“The Arab states’ loathing and fear of political Islam is so strong that it outweighs their allergy to Benjamin Netanyahu,” the prime minister of Israel, said Aaron David Miller, a scholar at the Wilson Center in Washington and a former Middle East negotiator under several presidents. “I have never seen a situation like it, where you have so many Arab states acquiescing in the death and destruction in Gaza and the pummeling of Hamas. The silence is deafening.”
Although Egypt is traditionally the key go-between in any talks with Hamas — deemed a terrorist group by the United States and Israel — the government in Cairo this time surprised Hamas by publicly proposing a cease-fire agreement that met most of Israel’s demands and none by the Palestinian group. Hamas was tarred as intransigent when it immediately rejected it, and Cairo has continued to insist that its proposal remains the starting point for any further discussions.
But as commentators sympathetic to the Palestinians slammed the proposal as a ruse to embarrass Hamas, Egypt’s Arab allies praised it. King Abdullah of Saudi Arabia called President Abdel Fattah el-Sisi of Egypt the next day to commend it, Mr. Sisi’s office said, in a statement that cast no blame on Israel but referred only to “the bloodshed of innocent civilians who are paying the price for a military confrontation for which they are not responsible.”
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“There is clearly a convergence of interests of these various regimes with Israel,” said Khaled Elgindy, a former adviser to Palestinian negotiators who is now a fellow at the Brookings Institution in Washington. In the battle with Hamas, Mr. Elgindy said, the Egyptian fight against the forces of political Islam and the Israeli struggle against Palestinian militants were nearly identical. “Whose proxy war is it?” he asked.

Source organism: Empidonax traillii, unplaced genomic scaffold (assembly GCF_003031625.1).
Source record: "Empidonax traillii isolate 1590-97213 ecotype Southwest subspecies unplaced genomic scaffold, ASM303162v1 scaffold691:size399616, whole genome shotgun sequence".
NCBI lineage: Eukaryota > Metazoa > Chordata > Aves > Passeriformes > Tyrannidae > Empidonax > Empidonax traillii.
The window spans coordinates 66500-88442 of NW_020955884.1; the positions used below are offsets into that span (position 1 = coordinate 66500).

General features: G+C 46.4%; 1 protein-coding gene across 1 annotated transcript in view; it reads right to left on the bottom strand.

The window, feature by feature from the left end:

The dynamic has inverted all expectations of the Arab Spring uprisings. As recently as 18 months ago, most analysts in Israel, Washington and the Palestinian territories expected the popular uprisings to make the Arab governments more responsive to their citizens and therefore more sympathetic to the Palestinians and more hostile to Israel.
But instead of becoming more isolated, Israel’s government has emerged for the moment as an unexpected beneficiary of the ensuing tumult, now tacitly supported by the leaders of the resurgent conservative order as an ally in their common fight against political Islam.
Egyptian officials have directly or implicitly blamed Hamas instead of Israel for Palestinian deaths in the fighting. And the pro-government Egyptian news media have continued to rail against Hamas as a tool of a regional Islamist plot to destabilize Egypt and the region, just as it has since the military ouster of President Mohamed Morsi of the Muslim Brotherhood one year ago. (Egyptian prosecutors have charged Hamas with instigating violence in Egypt, killing its soldiers and police officers, and even breaking Mr. Morsi and other Brotherhood leaders out of jail during the 2011 uprising.)